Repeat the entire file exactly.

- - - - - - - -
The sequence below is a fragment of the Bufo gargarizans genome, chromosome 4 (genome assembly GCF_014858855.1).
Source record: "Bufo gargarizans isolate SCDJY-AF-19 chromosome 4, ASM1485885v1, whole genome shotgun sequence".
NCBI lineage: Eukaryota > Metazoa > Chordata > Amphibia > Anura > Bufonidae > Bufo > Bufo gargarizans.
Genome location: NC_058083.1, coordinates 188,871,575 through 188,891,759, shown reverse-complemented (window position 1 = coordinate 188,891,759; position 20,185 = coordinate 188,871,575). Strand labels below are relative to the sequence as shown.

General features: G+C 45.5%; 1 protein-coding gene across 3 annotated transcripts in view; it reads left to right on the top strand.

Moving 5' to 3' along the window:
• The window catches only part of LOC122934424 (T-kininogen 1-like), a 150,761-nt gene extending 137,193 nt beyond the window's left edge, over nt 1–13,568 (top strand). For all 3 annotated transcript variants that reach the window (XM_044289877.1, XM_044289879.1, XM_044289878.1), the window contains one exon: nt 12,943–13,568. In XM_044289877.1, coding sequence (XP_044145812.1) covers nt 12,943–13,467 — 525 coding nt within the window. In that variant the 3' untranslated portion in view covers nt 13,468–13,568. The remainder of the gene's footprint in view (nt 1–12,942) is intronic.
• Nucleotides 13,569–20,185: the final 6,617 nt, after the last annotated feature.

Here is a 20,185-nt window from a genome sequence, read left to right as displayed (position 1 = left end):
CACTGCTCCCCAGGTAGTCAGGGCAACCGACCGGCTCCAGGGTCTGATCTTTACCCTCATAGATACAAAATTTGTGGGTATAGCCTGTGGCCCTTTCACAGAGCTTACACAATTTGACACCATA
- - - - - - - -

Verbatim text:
The sequence below is a fragment of the Bufo gargarizans genome, chromosome 4 (genome assembly GCF_014858855.1).
Source record: "Bufo gargarizans isolate SCDJY-AF-19 chromosome 4, ASM1485885v1, whole genome shotgun sequence".
NCBI lineage: Eukaryota > Metazoa > Chordata > Amphibia > Anura > Bufonidae > Bufo > Bufo gargarizans.
Genome location: NC_058083.1, coordinates 188,871,575 through 188,891,759, shown reverse-complemented (window position 1 = coordinate 188,891,759; position 20,185 = coordinate 188,871,575). Strand labels below are relative to the sequence as shown.

General features: G+C 45.5%; 1 protein-coding gene across 3 annotated transcripts in view; it reads left to right on the top strand.

Moving 5' to 3' along the window:
• The window catches only part of LOC122934424 (T-kininogen 1-like), a 150,761-nt gene extending 137,193 nt beyond the window's left edge, over nt 1–13,568 (top strand). For all 3 annotated transcript variants that reach the window (XM_044289877.1, XM_044289879.1, XM_044289878.1), the window contains one exon: nt 12,943–13,568. In XM_044289877.1, coding sequence (XP_044145812.1) covers nt 12,943–13,467 — 525 coding nt within the window. In that variant the 3' untranslated portion in view covers nt 13,468–13,568. The remainder of the gene's footprint in view (nt 1–12,942) is intronic.
• Nucleotides 13,569–20,185: the final 6,617 nt, after the last annotated feature.

Here is a 20,185-nt window from a genome sequence, read left to right as displayed (position 1 = left end):
CACTGCTCCCCAGGTAGTCAGGGCAACCGACCGGCTCCAGGGTCTGATCTTTACCCTCATAGATACAAAATTTGTGGGTATAGCCTGTGGCCCTTTCACAGAGCTTACACAATTTGACACCATA